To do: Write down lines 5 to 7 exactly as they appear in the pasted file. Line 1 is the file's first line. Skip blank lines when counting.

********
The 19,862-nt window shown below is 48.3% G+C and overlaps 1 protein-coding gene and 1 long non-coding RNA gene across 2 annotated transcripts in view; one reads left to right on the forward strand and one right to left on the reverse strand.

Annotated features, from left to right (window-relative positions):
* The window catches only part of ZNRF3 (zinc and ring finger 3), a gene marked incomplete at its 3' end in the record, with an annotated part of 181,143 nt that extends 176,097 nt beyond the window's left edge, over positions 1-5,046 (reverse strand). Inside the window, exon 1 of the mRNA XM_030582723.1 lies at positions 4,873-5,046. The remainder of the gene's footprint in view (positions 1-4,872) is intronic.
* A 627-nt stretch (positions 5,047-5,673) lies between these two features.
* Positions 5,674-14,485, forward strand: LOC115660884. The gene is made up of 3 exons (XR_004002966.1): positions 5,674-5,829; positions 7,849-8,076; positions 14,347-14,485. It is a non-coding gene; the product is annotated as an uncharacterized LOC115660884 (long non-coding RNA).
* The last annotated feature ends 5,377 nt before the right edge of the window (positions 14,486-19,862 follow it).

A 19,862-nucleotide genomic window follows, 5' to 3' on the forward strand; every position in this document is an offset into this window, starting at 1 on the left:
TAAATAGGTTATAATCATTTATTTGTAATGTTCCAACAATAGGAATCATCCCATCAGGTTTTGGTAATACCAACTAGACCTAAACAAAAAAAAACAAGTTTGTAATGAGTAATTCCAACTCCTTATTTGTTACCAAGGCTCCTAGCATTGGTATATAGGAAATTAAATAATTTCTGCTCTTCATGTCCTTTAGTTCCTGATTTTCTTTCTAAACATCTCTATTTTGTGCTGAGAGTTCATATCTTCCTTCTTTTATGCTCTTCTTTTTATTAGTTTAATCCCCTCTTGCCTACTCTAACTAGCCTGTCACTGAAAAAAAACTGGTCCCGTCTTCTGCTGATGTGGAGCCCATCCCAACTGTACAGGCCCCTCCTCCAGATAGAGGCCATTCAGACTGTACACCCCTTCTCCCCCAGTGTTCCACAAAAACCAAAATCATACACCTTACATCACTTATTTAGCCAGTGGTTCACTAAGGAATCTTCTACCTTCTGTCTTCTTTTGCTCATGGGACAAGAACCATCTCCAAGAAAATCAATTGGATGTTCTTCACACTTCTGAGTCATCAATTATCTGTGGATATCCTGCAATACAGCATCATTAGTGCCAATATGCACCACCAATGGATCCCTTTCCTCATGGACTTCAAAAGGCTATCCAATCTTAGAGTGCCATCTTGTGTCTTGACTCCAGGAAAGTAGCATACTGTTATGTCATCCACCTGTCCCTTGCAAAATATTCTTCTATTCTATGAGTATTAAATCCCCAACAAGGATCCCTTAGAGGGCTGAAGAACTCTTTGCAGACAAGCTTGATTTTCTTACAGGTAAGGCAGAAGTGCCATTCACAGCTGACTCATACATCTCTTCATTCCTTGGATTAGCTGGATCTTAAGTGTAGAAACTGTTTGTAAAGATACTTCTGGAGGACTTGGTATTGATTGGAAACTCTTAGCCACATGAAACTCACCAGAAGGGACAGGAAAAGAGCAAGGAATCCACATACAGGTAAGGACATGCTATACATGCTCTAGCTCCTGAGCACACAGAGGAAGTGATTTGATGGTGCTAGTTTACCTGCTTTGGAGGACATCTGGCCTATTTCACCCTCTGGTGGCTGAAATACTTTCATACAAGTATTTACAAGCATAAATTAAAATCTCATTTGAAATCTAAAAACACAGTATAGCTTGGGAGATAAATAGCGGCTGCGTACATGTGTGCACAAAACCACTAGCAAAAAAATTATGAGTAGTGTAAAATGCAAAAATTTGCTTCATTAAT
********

* Positions 5,674-14,485, forward strand: LOC115660884. The gene is made up of 3 exons (XR_004002966.1): positions 5,674-5,829; positions 7,849-8,076; positions 14,347-14,485. It is a non-coding gene; the product is annotated as an uncharacterized LOC115660884 (long non-coding RNA).
* The last annotated feature ends 5,377 nt before the right edge of the window (positions 14,486-19,862 follow it).

A 19,862-nucleotide genomic window follows, 5' to 3' on the forward strand; every position in this document is an offset into this window, starting at 1 on the left: